Children will benefit from integrated nutrition, breastfeeding and hygiene education sessions and information dissemination focused on children under 5 and women of reproductive age (we aim to directly reach an additional 600 participants to establish them as “community health mobilizers”.

Indirectly, regional hospitals and district hospitals will benefit from improved equipment, better skilled staff and improved referral system to manage risks that will lead to improved health outcomes.

The model:

Tag is using an affective and viable approach that has been working with tremendous success since 1922 in Israel – “Tipat Halav” (a milk drop).  By providing extensive and relevant training to midwives in maternal health and child development, each one of them could operate as a village/rural area center that provides health and medical services in the field of health promotion and prevention for pregnant women, infants and children (from birth to age 6 years) and their families.

These trained midwives are offering child health care like: immunizations, early detection of developmental delays or health issues, child growth, vision and hearing, guidance and direction regarding nutrition, play, hygiene, safety and more. They are also offering maternal health care like: monitoring pregnancy, screening test and early detection, day to day care and more.

This model has been proven to be working and showing resilience in hard conditions environments. It has been playing a key part in the transformation the health system in Israel has been going through and the fact the Israel has one of the lowers mortality rates (maternal and infant) in the world. This approach puts the mother in the center and gives her an active roll in assuring her family is getting the proper health care and furthermore gives her the knowledge that she could share with other mothers.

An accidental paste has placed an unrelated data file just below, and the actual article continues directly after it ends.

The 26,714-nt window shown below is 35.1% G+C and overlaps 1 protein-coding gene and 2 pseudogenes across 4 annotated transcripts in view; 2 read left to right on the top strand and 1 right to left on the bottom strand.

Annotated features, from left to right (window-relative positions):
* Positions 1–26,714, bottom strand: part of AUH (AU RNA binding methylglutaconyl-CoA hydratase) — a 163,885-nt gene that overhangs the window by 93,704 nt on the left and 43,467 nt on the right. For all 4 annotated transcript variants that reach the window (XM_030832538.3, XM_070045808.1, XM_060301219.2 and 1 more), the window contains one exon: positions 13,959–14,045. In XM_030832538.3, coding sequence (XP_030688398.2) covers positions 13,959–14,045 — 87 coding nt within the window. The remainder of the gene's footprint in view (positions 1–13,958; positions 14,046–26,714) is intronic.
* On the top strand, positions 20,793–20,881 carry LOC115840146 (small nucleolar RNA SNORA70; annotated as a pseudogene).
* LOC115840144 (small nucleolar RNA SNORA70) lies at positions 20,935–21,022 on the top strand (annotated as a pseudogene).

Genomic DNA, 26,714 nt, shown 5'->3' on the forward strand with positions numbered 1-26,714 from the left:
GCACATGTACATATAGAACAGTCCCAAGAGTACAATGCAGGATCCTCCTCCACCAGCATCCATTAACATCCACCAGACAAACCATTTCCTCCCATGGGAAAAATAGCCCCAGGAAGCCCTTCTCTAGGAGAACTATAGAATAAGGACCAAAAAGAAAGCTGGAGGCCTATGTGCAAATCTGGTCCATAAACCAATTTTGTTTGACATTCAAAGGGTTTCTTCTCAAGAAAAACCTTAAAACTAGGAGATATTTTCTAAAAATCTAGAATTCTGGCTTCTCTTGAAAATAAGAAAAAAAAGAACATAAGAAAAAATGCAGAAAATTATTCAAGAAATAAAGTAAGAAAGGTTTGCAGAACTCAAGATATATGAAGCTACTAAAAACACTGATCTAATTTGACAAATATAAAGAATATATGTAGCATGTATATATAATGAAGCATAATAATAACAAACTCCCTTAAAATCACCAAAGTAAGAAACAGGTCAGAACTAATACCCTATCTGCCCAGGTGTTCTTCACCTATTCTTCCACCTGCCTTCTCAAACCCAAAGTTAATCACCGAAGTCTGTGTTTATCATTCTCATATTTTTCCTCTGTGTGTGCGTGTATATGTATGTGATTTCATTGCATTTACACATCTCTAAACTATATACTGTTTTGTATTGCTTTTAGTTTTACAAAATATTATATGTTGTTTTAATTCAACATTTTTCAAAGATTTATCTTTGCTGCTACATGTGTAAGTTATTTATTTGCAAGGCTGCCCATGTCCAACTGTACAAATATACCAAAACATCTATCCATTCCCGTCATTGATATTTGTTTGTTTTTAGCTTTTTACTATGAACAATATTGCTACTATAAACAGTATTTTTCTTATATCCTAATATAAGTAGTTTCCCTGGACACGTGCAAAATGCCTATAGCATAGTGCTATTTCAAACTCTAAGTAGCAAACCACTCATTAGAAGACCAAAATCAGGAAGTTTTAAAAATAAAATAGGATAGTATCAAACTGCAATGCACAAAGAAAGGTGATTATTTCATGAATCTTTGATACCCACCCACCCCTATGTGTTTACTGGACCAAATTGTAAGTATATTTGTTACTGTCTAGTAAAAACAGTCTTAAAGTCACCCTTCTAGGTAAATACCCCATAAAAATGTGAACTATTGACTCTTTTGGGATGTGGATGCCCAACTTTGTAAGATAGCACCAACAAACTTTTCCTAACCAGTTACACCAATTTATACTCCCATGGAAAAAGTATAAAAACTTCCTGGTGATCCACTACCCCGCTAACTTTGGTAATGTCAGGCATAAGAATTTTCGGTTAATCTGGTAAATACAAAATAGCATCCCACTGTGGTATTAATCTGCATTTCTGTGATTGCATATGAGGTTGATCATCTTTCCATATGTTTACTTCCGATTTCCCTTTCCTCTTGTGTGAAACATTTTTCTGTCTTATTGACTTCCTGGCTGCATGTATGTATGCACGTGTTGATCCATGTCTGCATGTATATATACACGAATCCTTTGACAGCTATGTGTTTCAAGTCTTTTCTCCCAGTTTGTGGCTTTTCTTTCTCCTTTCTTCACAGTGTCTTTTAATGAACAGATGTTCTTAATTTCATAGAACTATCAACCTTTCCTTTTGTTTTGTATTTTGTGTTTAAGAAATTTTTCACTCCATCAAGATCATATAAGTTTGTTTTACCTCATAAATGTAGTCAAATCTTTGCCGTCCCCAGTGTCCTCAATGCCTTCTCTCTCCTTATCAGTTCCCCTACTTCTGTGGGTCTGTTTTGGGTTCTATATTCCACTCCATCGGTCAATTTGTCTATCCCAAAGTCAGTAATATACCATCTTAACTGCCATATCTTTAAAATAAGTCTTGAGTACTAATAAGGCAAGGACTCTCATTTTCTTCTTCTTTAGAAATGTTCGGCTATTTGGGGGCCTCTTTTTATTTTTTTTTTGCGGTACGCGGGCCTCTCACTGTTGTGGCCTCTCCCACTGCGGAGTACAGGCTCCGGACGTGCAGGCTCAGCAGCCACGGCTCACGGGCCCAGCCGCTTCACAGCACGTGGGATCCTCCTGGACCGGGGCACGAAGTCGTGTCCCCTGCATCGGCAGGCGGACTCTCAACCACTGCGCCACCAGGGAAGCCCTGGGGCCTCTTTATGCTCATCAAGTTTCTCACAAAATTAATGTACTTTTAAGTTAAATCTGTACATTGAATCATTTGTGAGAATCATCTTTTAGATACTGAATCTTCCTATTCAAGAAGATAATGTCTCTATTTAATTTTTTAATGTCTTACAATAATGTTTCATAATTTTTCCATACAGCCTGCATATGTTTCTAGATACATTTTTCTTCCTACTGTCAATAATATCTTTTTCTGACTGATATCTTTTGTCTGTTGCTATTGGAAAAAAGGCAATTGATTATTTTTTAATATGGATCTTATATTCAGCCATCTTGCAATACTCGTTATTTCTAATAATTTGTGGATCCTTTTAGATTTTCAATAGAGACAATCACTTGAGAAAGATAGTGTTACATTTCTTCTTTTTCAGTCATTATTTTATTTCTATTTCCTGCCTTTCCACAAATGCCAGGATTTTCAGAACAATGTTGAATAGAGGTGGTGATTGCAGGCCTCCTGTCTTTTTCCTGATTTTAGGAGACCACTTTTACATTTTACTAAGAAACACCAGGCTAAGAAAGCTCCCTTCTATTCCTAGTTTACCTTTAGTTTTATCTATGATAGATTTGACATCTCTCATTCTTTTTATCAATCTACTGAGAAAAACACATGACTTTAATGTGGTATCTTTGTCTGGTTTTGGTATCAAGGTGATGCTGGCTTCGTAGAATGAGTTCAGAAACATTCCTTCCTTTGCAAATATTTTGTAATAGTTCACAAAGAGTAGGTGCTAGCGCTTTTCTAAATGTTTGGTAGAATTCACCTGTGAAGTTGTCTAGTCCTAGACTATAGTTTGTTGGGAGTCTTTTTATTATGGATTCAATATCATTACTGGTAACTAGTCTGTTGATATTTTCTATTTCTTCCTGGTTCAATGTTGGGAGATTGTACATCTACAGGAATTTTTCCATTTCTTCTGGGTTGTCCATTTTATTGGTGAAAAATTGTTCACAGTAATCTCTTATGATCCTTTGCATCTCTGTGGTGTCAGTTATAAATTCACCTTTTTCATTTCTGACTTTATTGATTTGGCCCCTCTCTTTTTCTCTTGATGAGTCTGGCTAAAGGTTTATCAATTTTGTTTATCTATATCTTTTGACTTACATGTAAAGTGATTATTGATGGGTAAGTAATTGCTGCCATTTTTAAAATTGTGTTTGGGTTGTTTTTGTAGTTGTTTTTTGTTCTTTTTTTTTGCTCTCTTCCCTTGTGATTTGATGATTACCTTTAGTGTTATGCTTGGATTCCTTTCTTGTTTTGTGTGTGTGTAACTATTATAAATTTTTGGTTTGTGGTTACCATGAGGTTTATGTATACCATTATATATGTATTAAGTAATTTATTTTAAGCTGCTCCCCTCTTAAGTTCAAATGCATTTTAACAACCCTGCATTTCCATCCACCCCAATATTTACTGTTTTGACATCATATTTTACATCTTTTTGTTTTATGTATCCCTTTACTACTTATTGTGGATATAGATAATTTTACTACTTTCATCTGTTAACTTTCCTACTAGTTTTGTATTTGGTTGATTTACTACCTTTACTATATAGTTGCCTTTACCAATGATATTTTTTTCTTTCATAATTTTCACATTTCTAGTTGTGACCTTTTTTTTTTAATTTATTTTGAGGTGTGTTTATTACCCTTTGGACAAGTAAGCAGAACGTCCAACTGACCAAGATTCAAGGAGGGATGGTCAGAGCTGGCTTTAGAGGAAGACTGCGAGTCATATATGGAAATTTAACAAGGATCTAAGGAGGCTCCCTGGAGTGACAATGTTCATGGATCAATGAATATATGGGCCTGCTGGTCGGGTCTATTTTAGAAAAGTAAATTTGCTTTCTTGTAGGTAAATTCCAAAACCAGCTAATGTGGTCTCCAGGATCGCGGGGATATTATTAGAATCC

The Technology:

Data collecting and sharing is an unsolved issue for many health systems in rural parts of developing countries. In most of the rural areas the data about pregnancy monitoring, child birth, tests and immunization is still being written on papers and collected physically once a month from the midwife, and while suffering from poor conditions there is a growing percentage of the population using smart phones and 3G networks coverage.

MHealth (Mobile Health) technology refers to the practice of medicine and public health supported by mobile devices like smart phones. Using MHealth in our projects for collecting data and supporting the midwife work will provide accurate information and therefore a better functioning and reactive health system.

Midwives often encounter difficulties in identifying emergency symptoms and working within inadequate and complex referral systems. Using forms enable the midwives to use standardized, complex process to identify symptoms in mothers and babies that require emergency care. Case sharing enables midwifes to easily send medical information to clinic at the referral facility and improve the communication between field and clinical work.

The equipment:

Medical Kits and Medical Hospital equipment supplied to the hospital and local health workers include:

Hospital medical equipment includes: 3 Electronic fetal monitor,

30 Vacuum assistant delivery system (Kiwi),

6 Glucometers and 6 four pack of measuring sticks

Full medical kit for 80 MW and AMW each one includes:

fetal doppler heart monitor, glucometer and measuring sticks, stethoscope and manual blood pressure kit (traditional desktop mercury sphygmomanometer).

Full child development kits for 80 MW and AMW which includes basic toys/equipment to evaluate child development milestones.